Tolerance and induced resistance in a native and an exotic pine species: relevant traits for invasion ecology


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1. Current hypotheses predict contrasting roles for natural enemies in determining the success or failure of plant invasions. Differences in plant-induced resistance and tolerance to native herbivores between native and exotic species might contribute to resolve this controversy.

2. We examined the differences between the native Pinus pinaster and the exotic P. radiata in constitutive resistance, inducibility of chemical defences, realized resistance and tolerance to the large pine weevil Hylobius abietis in NW Spain. In this region, both pine species closely coexist and are threatened by the weevil, a harmful phloem feeder that causes extensive mortality and growth reduction in young pine stands.

3. We performed two in vitro cafeteria bioassays, two induction experiments with direct exposure to the weevil and spraying methyl jasmonate and an exhaustive field study of the genetic variation in tolerance and resistance in forestry genetic trials.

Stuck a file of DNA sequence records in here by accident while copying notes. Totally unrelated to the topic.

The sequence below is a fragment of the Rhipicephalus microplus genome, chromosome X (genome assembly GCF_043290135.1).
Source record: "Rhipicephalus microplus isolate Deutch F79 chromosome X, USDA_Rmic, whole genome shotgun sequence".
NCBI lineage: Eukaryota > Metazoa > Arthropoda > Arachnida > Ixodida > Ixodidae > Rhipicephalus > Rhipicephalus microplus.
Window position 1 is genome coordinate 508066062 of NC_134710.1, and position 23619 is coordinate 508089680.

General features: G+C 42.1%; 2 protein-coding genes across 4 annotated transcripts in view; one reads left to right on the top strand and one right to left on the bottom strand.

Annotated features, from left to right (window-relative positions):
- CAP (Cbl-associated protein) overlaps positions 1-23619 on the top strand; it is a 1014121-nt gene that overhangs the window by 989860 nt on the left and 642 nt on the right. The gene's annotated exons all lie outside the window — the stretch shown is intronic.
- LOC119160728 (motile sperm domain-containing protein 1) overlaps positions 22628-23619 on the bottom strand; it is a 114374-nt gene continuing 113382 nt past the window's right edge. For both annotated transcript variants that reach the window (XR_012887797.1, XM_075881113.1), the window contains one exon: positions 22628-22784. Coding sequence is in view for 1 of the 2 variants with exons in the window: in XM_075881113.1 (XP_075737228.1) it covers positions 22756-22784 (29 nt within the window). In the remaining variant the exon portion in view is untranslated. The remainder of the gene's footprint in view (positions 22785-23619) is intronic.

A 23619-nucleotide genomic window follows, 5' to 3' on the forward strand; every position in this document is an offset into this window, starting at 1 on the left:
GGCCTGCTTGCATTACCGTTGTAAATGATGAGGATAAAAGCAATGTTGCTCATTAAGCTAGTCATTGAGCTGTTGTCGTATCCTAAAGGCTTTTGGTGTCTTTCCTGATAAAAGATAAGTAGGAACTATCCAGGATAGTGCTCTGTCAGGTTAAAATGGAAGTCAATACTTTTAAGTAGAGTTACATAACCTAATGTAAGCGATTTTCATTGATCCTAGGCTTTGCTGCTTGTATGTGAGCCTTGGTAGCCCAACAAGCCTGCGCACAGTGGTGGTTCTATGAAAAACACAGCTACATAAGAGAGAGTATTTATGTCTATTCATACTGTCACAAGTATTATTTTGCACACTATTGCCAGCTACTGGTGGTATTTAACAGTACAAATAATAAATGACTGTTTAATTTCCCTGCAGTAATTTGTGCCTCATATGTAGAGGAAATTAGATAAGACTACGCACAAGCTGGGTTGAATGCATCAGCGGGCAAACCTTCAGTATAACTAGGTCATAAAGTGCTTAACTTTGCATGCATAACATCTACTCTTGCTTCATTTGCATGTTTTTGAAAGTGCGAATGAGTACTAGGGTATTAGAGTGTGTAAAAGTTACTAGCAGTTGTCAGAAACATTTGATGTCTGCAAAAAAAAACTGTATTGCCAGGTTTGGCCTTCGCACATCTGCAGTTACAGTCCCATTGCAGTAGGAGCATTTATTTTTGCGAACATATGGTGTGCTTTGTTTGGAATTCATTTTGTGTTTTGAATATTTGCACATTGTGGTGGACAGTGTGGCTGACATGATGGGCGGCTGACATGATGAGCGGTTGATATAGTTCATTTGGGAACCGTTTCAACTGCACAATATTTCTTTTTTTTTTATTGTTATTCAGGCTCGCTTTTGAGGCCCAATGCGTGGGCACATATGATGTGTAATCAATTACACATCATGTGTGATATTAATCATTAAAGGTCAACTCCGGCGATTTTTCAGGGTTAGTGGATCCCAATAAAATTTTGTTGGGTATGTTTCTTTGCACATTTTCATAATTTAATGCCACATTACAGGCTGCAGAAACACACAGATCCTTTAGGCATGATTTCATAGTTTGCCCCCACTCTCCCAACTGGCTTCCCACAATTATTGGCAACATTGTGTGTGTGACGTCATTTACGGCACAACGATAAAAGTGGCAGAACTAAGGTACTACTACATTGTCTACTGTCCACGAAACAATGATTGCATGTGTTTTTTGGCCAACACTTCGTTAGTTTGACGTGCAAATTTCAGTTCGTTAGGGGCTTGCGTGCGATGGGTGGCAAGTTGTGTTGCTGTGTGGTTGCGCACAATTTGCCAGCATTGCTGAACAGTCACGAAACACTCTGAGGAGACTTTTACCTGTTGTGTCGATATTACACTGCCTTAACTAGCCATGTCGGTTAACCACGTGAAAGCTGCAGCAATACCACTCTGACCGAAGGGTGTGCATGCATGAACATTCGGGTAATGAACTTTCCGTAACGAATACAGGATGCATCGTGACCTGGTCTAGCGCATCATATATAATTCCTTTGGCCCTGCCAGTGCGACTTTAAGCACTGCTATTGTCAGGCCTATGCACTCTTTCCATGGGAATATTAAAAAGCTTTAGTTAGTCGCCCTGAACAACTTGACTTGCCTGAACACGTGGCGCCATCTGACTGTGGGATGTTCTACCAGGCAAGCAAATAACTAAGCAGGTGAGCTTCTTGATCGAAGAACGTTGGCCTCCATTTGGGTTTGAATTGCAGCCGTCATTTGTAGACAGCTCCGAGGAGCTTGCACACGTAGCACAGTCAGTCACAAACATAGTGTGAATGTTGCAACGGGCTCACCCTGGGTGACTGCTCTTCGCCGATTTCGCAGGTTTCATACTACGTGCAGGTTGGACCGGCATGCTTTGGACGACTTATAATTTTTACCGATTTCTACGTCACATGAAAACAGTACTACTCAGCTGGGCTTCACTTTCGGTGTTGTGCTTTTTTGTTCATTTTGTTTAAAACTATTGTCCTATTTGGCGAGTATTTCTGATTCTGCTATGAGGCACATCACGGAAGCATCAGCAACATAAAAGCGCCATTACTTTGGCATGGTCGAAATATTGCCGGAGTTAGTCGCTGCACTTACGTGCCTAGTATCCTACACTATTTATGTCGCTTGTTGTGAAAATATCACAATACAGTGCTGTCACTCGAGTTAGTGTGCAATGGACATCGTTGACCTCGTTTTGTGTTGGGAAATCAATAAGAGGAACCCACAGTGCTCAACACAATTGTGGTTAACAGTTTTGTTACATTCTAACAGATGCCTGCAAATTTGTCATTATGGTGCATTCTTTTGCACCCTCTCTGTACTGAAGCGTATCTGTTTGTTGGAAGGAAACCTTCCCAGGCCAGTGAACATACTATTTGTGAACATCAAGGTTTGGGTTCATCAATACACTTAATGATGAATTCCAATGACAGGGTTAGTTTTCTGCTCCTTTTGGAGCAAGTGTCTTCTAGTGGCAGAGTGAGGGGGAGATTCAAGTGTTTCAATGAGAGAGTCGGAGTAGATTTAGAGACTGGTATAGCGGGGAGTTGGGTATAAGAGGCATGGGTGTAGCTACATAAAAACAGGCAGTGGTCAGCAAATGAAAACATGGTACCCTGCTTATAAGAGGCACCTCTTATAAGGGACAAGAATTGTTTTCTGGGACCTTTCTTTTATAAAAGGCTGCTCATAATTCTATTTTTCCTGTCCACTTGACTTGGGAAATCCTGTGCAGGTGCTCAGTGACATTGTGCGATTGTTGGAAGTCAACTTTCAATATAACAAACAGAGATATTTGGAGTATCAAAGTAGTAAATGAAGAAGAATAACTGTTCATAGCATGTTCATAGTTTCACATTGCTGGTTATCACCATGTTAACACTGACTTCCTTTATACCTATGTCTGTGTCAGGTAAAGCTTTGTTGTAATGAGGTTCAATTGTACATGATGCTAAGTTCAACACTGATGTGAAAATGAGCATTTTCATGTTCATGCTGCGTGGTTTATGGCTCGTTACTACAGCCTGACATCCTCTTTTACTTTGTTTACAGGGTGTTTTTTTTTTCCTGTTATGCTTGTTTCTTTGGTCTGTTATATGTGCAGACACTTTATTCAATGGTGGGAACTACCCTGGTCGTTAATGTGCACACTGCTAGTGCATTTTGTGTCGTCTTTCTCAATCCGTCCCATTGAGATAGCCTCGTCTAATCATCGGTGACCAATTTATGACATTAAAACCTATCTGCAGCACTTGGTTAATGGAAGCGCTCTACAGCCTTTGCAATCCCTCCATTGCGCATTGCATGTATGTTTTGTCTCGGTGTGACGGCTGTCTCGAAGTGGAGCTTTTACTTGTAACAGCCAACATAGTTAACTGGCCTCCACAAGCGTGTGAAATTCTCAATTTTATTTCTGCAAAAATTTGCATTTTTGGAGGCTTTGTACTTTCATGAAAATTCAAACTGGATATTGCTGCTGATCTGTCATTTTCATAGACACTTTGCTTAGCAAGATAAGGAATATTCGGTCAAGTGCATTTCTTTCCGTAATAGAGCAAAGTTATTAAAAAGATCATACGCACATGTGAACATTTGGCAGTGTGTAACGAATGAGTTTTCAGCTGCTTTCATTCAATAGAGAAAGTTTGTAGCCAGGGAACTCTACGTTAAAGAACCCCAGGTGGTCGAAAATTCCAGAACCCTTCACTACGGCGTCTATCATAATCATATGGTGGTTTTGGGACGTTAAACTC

4. The weevil significantly preferred the native to the exotic pine when twigs were offered as cut material in Petri dishes. However, the pattern in the field was the opposite, with greater damage on the exotic. Inducibility of stem oleoresin did not differ between species when elicited by the application of methyl jasmonate. However, after a 72-h experimental exposure to the weevil, stem resin content in the native pine was double that in the exotic pine, suggesting a lower capability of the exotic pine to respond to the insect damage. In the field, family relationships between early damage and several pine fitness correlates revealed a significantly greater tolerance of the native pine to the insect damage. Furthermore, only the native pine showed genetic variation in tolerance to the damage.

5.Synthesis. The preference of the herbivore for the native species was counterbalanced by a lower capability for expressing induced resistance to the weevil and reduced tolerance in the exotic species, resulting in no apparent fitness advantage of the exotic P. radiata over the native P. pinaster. Differences in inducibility by and tolerance to native enemies between exotic and native host congeners emerge as key traits for understanding how native enemies might contribute to preventing an introduced species from becoming invasive.